2.  target:  target  (database  sequence)	label.
				  The field is set  to	'*'  if	 there	is  no
				  alignment.

			      3.  id: percentage of identity (real value rang-
				  ing from 0.0 to 100.0). The percentage iden-
				  tity	is defined as 100 * (matching columns)
				  / (alignment length -	 terminal  gaps).  See
				  fields id0 to	id4 for	other definitions.

			      4.  alnlen: length of the	query-target alignment
				  (number of columns). The field is set	 to  0
				  if there is no alignment.

			      5.  mism:	 number	of mismatches in the alignment
				  (zero	or positive integer value).

			      6.  opens: number	of columns  containing	a  gap
				  opening (zero	or positive integer value).

			      7.  qlo:	first  nucleotide of the query aligned
				  with the target. Always equal	to 1 if	 there
				  is  an  alignment,  0	otherwise (see qilo to
				  ignore initial gaps).

			      8.  qhi: last nucleotide of  the	query  aligned
				  with	the target. Always equal to the	length
				  of the pairwise alignment, 0 otherwise  (see
				  qihi to ignore terminal gaps).

			      9.  tlo:	first nucleotide of the	target aligned
				  with the query. Always equal to 1  if	 there
				  is  an  alignment,  0	otherwise (see tilo to
				  ignore initial gaps).

			      10. thi: last nucleotide of the  target  aligned
				  with	the  query. Always equal to the	length
				  of the pairwise alignment, 0 otherwise  (see
				  tihi to ignore terminal gaps).

			      11. evalue:  expectancy-value  (not computed for
				  nucleotide alignments). Always set to	-1.

			      12. bits:	bit score (not computed	for nucleotide
				  alignments). Always set to 0.

	      --db filename
		       Compare	 query	 sequences   (specified	  with	--use-
		       arch_global) to the  fasta-formatted  target  sequences
		       contained in filename, using global pairwise alignment.
		       Alternatively, the name of a preformatted UDB  database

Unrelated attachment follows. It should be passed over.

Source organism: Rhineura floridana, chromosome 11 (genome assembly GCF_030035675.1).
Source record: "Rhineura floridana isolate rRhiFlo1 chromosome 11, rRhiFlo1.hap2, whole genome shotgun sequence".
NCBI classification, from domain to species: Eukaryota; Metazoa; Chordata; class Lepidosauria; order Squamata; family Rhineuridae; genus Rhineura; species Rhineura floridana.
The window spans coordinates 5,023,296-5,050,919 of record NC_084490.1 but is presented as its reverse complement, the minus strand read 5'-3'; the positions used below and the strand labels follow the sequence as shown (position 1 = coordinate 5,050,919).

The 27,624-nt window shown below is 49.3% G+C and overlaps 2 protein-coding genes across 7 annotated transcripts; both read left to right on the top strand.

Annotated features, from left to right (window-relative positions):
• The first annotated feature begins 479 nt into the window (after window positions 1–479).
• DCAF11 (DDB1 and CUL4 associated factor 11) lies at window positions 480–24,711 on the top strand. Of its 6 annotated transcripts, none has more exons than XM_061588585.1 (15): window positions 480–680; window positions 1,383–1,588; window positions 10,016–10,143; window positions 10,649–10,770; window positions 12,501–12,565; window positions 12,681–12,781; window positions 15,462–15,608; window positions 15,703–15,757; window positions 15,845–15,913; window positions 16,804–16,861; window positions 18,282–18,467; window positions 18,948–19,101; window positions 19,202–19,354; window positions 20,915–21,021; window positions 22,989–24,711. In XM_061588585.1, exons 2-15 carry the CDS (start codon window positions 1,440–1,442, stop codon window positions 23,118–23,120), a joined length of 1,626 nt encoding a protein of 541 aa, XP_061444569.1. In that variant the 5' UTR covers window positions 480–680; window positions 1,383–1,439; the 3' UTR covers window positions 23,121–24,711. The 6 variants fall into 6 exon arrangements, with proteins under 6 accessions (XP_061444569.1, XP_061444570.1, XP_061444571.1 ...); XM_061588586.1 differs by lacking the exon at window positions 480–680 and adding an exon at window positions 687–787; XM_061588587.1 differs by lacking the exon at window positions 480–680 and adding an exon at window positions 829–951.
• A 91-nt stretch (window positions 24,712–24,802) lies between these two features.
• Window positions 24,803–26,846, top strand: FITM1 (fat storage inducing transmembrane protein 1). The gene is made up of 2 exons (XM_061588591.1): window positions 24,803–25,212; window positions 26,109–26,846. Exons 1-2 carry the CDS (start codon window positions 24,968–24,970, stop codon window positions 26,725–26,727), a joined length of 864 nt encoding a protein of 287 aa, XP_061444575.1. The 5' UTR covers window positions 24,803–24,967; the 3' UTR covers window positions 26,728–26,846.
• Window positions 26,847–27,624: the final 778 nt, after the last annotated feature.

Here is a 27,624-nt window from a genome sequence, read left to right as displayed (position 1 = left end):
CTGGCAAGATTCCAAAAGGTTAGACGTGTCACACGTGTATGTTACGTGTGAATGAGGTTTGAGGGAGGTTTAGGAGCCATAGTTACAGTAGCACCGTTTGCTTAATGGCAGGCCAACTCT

created	using  the makeudb_usearch command (see	below)
		       may be specified.

	      --dbmask none|dust|soft
		       Mask regions in the target database sequences using the
		       dust  method or the soft	method,	or do not mask (none).
		       Warning,	when using soft	masking	search commands	become
		       case sensitive. The default is to mask using dust.

	      --dbmatched filename
		       Write  database	target sequences matching at least one
		       query sequence to filename, in fasta format. If the op-
		       tion  --sizeout	is  used,  the	number of queries that
		       matched each target sequence  is	 indicated  using  the
		       pattern ";size=integer;".

	      --dbnotmatched filename
		       Write  database target sequences	not matching query se-
		       quences to filename, in fasta format.

	      --fastapairs filename
		       Write pairwise alignments of query and target sequences
		       to filename, in fasta format.

	      --fulldp Dummy  option  for compatibility	with usearch. To maxi-
		       mize search sensitivity,	vsearch	uses  a	 8-way	16-bit
		       SIMD  vectorized	 full  dynamic	programming  algorithm
		       (Needleman-Wunsch), whether or not --fulldp  is	speci-
		       fied.

	      --gapext string
		       Set  penalties for a gap	extension. See --gapopen for a
		       complete	description of the penalty declaration system.
		       The default is to initialize the	six gap	extending pen-
		       alties using a penalty of 2 for extending internal gaps
		       and a penalty of	1 for extending	terminal gaps, in both
		       query and target	sequences (i.e.	2I/1E).

	      --gapopen	string
		       Set penalties for a gap opening.	A gap opening can  oc-
		       cur  in	six different contexts:	in the query (Q) or in
		       the target (T) sequence,	at the left (L)	or  right  (R)
		       extremity  of the sequence, or inside the sequence (I).
		       Sequence	symbols	(Q and T) can be combined  with	 loca-
		       tion symbols (L,	I, and R), and numerical values	to de-
		       clare   penalties   for	  all	 possible    contexts:
		       aQL/bQI/cQR/dTL/eTI/fTR,	where abcdef are zero or posi-
		       tive integers, and '/' is used as a separator.
		       To simplify declarations, the location symbols  (L,  I,
		       and  R)	can be combined, the symbol (E)	can be used to
		       treat both extremities (L and R)	equally, and the  sym-
		       bols  Q	and T can be omitted to	treat query and	target
		       sequences equally. For instance,	the default is to  de-
		       clare  a	 penalty of 20 for opening internal gaps and a
		       penalty of 2 for	opening	terminal gaps (left or right),
		       in  both	 query	and target sequences (i.e. 20I/2E). If
		       only a numerical	value is given,	without	 any  sequence
		       or location symbol, then	the penalty applies to all gap
		       openings. To forbid gap-opening,	 an  infinite  penalty
		       value  can  be  declared	 with  the  symbol '*'.	To use